John Southworth (martyr)
|Saint John Southworth|
|Died||28 June 1654
Tyburn, London, England
|Venerated in||Roman Catholic Church|
|Beatified||1929, Rome by Pope Pius XI|
|Canonized||25 October 1970, Rome by Pope Paul VI|
Father John Southworth came from a Lancashire family who lived at Samlesbury Hall. They chose to pay heavy fines rather than give up the Catholic faith.
He studied at the English College in Douai, now in northern France, (and then moved to Hertfordshire, St Edmunds College) and was ordained priest before he returned to England. Imprisoned and sentenced to death for professing the Catholic faith, he was later deported to France. Once more he returned to England and lived in Clerkenwell, London, during a plague epidemic. He assisted and converted the sick in Westminster and was arrested again.
He was again arrested under the Interregnum and was tried at the Old Bailey under Elizabethan anti-priest legislation . He pleaded guilty to exercising the priesthood and was sentenced to be hanged, drawn and quartered. At his execution at Tyburn, London, he suffered the full pains of his sentence and was hanged, drawn and quartered.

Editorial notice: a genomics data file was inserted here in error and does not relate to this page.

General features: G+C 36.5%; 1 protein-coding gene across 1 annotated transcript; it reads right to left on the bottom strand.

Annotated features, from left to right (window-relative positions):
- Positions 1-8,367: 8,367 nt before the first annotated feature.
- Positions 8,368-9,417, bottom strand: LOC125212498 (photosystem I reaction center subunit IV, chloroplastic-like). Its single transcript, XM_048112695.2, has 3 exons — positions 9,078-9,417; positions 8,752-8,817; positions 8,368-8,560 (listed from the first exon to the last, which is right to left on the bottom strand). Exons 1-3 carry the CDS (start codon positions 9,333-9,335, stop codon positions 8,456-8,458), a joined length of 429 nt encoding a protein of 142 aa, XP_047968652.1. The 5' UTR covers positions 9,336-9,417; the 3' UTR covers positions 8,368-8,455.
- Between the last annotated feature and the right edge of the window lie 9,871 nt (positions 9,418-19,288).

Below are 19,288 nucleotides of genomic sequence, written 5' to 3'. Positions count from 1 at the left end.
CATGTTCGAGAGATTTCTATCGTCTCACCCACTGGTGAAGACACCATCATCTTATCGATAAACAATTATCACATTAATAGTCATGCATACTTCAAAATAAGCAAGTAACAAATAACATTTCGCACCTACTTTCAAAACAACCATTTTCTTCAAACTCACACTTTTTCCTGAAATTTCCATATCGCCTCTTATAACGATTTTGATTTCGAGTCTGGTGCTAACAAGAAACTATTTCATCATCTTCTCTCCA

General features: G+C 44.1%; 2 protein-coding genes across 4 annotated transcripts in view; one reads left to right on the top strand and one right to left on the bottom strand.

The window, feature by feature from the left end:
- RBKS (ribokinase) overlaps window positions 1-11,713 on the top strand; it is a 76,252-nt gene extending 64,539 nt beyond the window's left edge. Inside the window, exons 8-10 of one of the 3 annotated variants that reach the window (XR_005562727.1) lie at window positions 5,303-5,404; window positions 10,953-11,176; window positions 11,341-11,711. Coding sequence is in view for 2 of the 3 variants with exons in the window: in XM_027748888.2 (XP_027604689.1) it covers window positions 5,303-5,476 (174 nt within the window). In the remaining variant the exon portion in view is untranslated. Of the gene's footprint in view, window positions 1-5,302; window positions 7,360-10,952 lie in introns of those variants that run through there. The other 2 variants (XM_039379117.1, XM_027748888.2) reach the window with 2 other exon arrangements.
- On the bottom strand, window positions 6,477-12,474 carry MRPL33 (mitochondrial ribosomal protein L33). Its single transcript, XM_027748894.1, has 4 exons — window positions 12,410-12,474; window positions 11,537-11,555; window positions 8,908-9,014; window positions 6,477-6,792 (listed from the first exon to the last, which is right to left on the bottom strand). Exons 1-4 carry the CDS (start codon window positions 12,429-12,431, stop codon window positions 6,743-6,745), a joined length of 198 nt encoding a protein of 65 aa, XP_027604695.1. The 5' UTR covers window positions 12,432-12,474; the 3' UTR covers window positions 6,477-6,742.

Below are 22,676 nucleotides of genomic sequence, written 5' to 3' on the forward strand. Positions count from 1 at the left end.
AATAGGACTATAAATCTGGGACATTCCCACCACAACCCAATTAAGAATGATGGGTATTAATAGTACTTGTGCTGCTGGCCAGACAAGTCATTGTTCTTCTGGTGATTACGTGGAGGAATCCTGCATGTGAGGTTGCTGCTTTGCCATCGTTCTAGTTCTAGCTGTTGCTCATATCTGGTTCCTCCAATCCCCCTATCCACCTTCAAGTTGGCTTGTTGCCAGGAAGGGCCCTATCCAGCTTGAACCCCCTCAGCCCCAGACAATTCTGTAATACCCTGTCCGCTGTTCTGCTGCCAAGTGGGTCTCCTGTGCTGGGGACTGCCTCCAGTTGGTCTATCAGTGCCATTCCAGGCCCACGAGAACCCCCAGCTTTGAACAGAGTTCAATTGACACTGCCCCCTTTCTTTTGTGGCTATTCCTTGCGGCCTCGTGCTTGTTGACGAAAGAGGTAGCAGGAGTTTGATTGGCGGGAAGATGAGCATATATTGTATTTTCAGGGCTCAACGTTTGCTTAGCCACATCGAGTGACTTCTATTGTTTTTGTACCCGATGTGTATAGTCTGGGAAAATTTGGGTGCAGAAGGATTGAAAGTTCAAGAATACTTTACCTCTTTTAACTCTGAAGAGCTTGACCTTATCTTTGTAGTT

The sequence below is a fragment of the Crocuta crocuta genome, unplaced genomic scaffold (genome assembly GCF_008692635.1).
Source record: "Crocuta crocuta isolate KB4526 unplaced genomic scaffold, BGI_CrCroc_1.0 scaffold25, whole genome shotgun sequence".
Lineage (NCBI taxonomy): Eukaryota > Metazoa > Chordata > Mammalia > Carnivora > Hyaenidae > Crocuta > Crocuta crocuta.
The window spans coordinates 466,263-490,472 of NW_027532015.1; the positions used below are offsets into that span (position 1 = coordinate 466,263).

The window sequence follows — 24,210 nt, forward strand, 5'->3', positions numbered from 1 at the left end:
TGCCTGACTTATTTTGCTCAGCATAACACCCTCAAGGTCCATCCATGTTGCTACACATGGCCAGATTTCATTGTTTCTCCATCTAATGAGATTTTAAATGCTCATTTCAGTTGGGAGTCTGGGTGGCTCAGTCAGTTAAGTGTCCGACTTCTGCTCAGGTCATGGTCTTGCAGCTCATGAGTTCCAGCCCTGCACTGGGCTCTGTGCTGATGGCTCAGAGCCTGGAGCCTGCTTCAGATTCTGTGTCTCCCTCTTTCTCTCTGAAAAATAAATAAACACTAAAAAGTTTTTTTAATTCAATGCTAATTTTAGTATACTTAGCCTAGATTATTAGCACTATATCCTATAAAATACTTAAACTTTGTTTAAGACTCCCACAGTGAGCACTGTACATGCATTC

The Spanish ambassador returned his corpse to Douai for burial. His corpse was sewn together and parboiled, to preserve it. Following the French Revolution, his body was buried in an unmarked grave for its protection. The grave was discovered in 1927 and his remains were returned to England. They are now kept in the Chapel of St George and the English Martyrs in Westminster Cathedral in London.
He was beatified in 1929.
His feast day is 27 June but this is only celebrated in the Westminster diocese.
In 2014, The Guild of Saint John Southworth was established in Westminster Cathedral. Its members are volunteers who will meet visitors, answer their questions and guide them around the cathedral if they wish. This service is free.